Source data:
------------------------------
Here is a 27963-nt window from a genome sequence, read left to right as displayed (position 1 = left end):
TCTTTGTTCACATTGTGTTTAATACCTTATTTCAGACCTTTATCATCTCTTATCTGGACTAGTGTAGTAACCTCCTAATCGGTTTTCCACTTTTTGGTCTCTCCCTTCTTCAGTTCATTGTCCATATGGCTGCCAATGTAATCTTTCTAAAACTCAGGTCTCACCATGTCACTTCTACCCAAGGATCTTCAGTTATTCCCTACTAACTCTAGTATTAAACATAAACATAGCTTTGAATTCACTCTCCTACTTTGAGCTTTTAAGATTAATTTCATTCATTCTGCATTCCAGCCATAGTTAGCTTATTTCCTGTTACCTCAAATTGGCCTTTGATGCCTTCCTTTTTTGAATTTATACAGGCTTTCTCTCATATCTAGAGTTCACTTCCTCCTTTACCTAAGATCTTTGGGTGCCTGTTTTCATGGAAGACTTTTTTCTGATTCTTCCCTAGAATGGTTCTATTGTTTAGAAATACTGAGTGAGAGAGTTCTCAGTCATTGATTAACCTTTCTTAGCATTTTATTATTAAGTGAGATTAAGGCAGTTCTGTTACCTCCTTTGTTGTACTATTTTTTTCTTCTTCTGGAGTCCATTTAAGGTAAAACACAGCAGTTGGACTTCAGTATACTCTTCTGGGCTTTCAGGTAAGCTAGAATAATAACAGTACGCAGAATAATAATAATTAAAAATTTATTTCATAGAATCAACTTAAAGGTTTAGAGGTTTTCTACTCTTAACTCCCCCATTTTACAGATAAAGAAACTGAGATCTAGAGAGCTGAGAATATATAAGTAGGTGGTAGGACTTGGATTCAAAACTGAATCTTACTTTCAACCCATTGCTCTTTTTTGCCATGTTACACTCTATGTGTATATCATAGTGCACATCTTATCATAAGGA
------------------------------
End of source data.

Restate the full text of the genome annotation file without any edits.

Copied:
Here is a 27963-nt window from a genome sequence, read left to right as displayed (position 1 = left end):
TCTTTGTTCACATTGTGTTTAATACCTTATTTCAGACCTTTATCATCTCTTATCTGGACTAGTGTAGTAACCTCCTAATCGGTTTTCCACTTTTTGGTCTCTCCCTTCTTCAGTTCATTGTCCATATGGCTGCCAATGTAATCTTTCTAAAACTCAGGTCTCACCATGTCACTTCTACCCAAGGATCTTCAGTTATTCCCTACTAACTCTAGTATTAAACATAAACATAGCTTTGAATTCACTCTCCTACTTTGAGCTTTTAAGATTAATTTCATTCATTCTGCATTCCAGCCATAGTTAGCTTATTTCCTGTTACCTCAAATTGGCCTTTGATGCCTTCCTTTTTTGAATTTATACAGGCTTTCTCTCATATCTAGAGTTCACTTCCTCCTTTACCTAAGATCTTTGGGTGCCTGTTTTCATGGAAGACTTTTTTCTGATTCTTCCCTAGAATGGTTCTATTGTTTAGAAATACTGAGTGAGAGAGTTCTCAGTCATTGATTAACCTTTCTTAGCATTTTATTATTAAGTGAGATTAAGGCAGTTCTGTTACCTCCTTTGTTGTACTATTTTTTTCTTCTTCTGGAGTCCATTTAAGGTAAAACACAGCAGTTGGACTTCAGTATACTCTTCTGGGCTTTCAGGTAAGCTAGAATAATAACAGTACGCAGAATAATAATAATTAAAAATTTATTTCATAGAATCAACTTAAAGGTTTAGAGGTTTTCTACTCTTAACTCCCCCATTTTACAGATAAAGAAACTGAGATCTAGAGAGCTGAGAATATATAAGTAGGTGGTAGGACTTGGATTCAAAACTGAATCTTACTTTCAACCCATTGCTCTTTTTTGCCATGTTACACTCTATGTGTATATCATAGTGCACATCTTATCATAAGGA